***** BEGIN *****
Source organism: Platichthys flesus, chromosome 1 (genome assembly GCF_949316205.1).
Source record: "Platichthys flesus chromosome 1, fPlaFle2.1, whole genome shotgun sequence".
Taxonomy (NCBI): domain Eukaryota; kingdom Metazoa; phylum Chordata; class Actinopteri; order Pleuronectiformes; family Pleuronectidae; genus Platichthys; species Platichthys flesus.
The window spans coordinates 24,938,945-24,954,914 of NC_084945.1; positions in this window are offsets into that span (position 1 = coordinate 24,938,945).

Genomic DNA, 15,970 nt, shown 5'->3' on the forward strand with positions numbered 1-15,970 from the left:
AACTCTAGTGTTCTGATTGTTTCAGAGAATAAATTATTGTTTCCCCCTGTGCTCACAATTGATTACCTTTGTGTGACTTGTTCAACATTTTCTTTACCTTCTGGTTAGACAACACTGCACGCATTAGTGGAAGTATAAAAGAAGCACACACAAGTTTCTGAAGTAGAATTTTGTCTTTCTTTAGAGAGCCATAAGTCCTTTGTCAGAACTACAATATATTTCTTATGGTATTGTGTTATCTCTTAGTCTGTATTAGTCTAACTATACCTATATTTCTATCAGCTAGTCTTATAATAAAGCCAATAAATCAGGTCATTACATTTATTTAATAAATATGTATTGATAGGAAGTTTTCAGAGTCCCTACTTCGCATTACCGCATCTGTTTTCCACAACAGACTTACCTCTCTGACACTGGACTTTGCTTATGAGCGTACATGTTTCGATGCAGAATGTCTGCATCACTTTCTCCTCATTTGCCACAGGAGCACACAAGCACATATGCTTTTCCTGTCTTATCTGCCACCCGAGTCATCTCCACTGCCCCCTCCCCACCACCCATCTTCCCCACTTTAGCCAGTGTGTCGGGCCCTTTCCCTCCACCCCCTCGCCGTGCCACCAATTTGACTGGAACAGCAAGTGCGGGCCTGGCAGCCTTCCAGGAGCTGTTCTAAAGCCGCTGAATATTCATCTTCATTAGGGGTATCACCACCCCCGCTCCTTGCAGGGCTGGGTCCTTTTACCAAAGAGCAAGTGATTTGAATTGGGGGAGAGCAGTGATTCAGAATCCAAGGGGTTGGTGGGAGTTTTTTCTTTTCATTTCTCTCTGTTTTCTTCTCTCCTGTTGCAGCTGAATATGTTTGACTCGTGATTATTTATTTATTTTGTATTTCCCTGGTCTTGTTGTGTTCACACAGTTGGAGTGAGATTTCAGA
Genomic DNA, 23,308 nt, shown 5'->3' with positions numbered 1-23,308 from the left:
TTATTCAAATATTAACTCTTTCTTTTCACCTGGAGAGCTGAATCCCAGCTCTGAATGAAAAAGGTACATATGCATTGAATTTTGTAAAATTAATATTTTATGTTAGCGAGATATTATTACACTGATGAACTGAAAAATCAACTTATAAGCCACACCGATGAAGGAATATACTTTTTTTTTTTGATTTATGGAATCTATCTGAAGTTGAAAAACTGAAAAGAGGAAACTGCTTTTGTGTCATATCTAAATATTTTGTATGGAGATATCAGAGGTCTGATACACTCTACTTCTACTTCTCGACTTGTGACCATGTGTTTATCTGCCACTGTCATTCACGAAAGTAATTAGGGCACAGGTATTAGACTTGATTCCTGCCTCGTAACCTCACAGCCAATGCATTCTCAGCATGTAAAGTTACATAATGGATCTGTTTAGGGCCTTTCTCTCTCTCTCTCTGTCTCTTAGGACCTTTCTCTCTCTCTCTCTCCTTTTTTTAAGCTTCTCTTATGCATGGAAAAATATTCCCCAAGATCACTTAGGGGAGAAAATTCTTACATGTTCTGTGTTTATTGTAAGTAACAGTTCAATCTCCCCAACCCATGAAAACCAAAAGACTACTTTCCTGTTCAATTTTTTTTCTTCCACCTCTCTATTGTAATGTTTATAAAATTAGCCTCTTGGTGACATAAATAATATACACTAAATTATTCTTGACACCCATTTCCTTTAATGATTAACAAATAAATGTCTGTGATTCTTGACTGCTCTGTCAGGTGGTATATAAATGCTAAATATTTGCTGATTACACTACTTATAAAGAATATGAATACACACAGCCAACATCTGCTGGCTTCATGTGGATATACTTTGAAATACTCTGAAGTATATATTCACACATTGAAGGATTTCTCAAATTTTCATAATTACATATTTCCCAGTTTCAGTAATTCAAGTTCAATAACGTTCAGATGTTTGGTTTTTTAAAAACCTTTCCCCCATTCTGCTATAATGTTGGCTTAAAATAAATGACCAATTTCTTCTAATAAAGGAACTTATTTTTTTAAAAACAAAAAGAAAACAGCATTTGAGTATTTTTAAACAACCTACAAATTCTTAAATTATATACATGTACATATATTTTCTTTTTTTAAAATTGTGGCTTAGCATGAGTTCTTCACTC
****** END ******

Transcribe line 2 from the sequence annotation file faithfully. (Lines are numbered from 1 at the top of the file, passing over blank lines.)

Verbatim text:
Source record: "Platichthys flesus chromosome 1, fPlaFle2.1, whole genome shotgun sequence".